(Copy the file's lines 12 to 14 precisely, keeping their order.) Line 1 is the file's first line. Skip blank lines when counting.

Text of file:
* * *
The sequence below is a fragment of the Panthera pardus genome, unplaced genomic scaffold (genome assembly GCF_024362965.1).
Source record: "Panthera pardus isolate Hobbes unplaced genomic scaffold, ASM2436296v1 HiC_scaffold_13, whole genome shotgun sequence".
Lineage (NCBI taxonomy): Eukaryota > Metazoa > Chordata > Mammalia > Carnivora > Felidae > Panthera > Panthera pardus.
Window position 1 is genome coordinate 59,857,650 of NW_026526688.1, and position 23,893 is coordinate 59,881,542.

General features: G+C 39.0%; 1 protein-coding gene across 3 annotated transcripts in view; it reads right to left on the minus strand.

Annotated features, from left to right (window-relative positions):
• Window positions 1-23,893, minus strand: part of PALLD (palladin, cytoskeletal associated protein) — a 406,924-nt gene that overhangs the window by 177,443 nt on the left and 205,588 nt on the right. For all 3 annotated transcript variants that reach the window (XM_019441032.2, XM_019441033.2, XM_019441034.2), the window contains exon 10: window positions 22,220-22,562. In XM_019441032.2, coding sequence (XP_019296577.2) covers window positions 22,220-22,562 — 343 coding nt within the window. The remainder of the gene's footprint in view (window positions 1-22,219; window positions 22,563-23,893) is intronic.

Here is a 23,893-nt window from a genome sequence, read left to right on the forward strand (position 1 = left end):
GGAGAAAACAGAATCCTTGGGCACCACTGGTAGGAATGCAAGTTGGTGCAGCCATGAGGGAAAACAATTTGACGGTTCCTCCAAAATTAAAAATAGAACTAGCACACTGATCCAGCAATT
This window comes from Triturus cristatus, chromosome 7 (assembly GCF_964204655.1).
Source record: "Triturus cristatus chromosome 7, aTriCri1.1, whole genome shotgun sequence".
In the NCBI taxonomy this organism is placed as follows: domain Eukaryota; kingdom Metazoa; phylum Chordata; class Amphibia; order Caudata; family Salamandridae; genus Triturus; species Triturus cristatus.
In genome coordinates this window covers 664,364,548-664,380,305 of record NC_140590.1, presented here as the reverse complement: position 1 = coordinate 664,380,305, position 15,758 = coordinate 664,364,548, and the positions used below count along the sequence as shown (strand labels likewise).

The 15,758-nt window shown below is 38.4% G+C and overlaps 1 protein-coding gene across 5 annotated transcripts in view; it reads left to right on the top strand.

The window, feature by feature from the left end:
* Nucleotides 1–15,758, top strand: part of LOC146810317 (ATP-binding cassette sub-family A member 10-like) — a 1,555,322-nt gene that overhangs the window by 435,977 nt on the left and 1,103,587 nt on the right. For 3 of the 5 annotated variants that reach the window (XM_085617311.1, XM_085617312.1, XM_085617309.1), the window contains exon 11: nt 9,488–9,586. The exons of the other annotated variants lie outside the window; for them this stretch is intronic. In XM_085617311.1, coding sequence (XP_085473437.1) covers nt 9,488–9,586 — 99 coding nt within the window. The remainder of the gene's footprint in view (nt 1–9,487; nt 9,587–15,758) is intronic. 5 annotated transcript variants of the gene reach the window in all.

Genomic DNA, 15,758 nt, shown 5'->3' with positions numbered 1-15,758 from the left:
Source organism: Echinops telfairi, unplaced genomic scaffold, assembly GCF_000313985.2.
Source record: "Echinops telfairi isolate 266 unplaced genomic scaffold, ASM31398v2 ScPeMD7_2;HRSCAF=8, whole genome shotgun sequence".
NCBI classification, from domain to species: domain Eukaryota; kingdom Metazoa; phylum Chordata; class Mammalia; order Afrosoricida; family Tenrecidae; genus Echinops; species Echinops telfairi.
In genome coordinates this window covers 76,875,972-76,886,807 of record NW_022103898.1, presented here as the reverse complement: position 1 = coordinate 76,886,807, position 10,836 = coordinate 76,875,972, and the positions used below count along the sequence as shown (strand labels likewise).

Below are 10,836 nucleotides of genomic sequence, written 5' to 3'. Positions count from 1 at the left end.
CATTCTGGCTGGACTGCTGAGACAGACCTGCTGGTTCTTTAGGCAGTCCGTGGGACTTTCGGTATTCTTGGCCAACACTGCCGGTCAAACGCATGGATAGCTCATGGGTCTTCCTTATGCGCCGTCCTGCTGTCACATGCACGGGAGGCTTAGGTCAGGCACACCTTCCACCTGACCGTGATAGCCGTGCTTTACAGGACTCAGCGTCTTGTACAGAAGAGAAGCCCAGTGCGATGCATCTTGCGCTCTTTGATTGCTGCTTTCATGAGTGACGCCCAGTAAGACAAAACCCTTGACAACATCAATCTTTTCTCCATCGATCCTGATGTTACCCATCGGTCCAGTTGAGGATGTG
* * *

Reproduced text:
In the NCBI taxonomy this organism is placed as follows: domain Eukaryota; kingdom Metazoa; phylum Chordata; class Amphibia; order Caudata; family Salamandridae; genus Triturus; species Triturus cristatus.
In genome coordinates this window covers 664,364,548-664,380,305 of record NC_140590.1, presented here as the reverse complement: position 1 = coordinate 664,380,305, position 15,758 = coordinate 664,364,548, and the positions used below count along the sequence as shown (strand labels likewise).

The 15,758-nt window shown below is 38.4% G+C and overlaps 1 protein-coding gene across 5 annotated transcripts in view; it reads left to right on the top strand.